August 19 is World Humanitarian Day
“World Humanitarian Day is an annual reminder of the need to act to alleviate the suffering. It is also an occasion to honour the humanitarian workers and volunteers toiling on the frontlines of crises. I pay tribute to these dedicated women and men who brave danger to help others at far greater risk.” — UN Secretary-General, Ban Ki-moon
SCM is grateful for all of those who have volunteered with us to provide aid to the Syrian refugees and others, on our medical missions and in the countless other ways you have helped. Without our volunteers, we would not be able to provide the aid we have been able to over the past several years in Jordan, Lebanon, Turkey, and now Greece. Below is a letter from Rita Zawaideh, our President and CEO of SCM, about the situation in Greece.
SCM Volunteers at Idomeni, walking among the tents to offer medical aid.
Continuing the record pace of arrivals in Greece in 2015, more Syrians and refugees from other countries in conflict fled from Turkey and got stuck at Greece’s northern border with Macedonia in Idomeni. The border crossing at Idomeni was supposed to be the gateway to Europe. But in February, Macedonia sealed its border with Greece, leaving the refugees with little alternative but to wait and hope the border crossing would reopen so they could continue their journey north. The refugees camped out in the fields, in the cold February weather, hoping that the doors would re-open and the European countries would reconsider. As cold winter turned to spring, and finally the summer was almost upon them, the border remained closed.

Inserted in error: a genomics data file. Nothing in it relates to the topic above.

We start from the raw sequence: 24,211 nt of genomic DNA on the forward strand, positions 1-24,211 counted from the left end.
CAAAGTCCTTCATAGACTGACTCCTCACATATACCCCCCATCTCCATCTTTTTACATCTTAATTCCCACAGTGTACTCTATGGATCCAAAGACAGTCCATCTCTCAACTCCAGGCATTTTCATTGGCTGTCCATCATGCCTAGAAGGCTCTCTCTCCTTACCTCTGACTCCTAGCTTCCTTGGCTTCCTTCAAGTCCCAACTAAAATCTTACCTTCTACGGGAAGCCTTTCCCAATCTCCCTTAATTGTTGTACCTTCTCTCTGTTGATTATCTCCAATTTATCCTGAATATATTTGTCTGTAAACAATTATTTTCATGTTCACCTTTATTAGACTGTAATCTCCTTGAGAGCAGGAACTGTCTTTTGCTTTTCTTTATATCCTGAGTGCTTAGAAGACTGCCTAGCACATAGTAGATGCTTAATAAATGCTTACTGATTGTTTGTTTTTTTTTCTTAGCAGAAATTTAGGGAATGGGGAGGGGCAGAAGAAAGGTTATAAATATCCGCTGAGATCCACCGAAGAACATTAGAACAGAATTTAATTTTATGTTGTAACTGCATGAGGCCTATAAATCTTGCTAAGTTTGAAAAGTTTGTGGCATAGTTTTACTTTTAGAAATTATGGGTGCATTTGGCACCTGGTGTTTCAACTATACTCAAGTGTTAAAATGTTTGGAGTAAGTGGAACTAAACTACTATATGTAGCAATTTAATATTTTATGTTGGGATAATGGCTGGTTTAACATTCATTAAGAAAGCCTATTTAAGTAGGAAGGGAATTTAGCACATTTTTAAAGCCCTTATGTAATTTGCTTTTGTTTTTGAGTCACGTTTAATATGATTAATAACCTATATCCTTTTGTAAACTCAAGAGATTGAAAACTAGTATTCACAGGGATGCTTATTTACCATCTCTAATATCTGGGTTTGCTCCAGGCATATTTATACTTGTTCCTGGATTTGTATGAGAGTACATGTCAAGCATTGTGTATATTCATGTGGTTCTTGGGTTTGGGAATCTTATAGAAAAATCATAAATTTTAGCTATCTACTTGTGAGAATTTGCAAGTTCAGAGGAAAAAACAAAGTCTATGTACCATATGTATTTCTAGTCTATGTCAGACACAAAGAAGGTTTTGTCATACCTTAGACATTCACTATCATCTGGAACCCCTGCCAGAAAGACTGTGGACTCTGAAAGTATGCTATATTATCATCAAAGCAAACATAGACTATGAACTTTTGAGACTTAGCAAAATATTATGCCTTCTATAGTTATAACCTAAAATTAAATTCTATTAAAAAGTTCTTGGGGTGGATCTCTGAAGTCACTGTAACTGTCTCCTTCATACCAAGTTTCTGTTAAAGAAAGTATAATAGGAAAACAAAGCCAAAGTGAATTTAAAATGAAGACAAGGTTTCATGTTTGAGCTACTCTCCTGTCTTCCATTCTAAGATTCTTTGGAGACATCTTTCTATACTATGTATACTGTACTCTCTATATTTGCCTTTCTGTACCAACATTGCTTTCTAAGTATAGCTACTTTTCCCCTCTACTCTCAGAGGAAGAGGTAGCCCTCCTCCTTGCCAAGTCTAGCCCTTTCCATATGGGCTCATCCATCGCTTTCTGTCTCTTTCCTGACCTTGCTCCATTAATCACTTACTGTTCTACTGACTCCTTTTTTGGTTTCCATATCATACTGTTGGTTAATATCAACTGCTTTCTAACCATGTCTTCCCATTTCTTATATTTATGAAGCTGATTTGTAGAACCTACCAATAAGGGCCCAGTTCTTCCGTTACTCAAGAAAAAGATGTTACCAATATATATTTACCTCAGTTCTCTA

The refugees stayed, hoping against hope that they would soon be able to continue on to countries like Germany to get on with their lives with the hope that some day, maybe one day off in the distant future, they could go home to their beloved Syria. But for now, their focus has been getting to safety where they could support their families and their children could go to school. We tried to tell them that the borders would not reopen and they needed to consider another plan. But what that would be is something that none of us knew.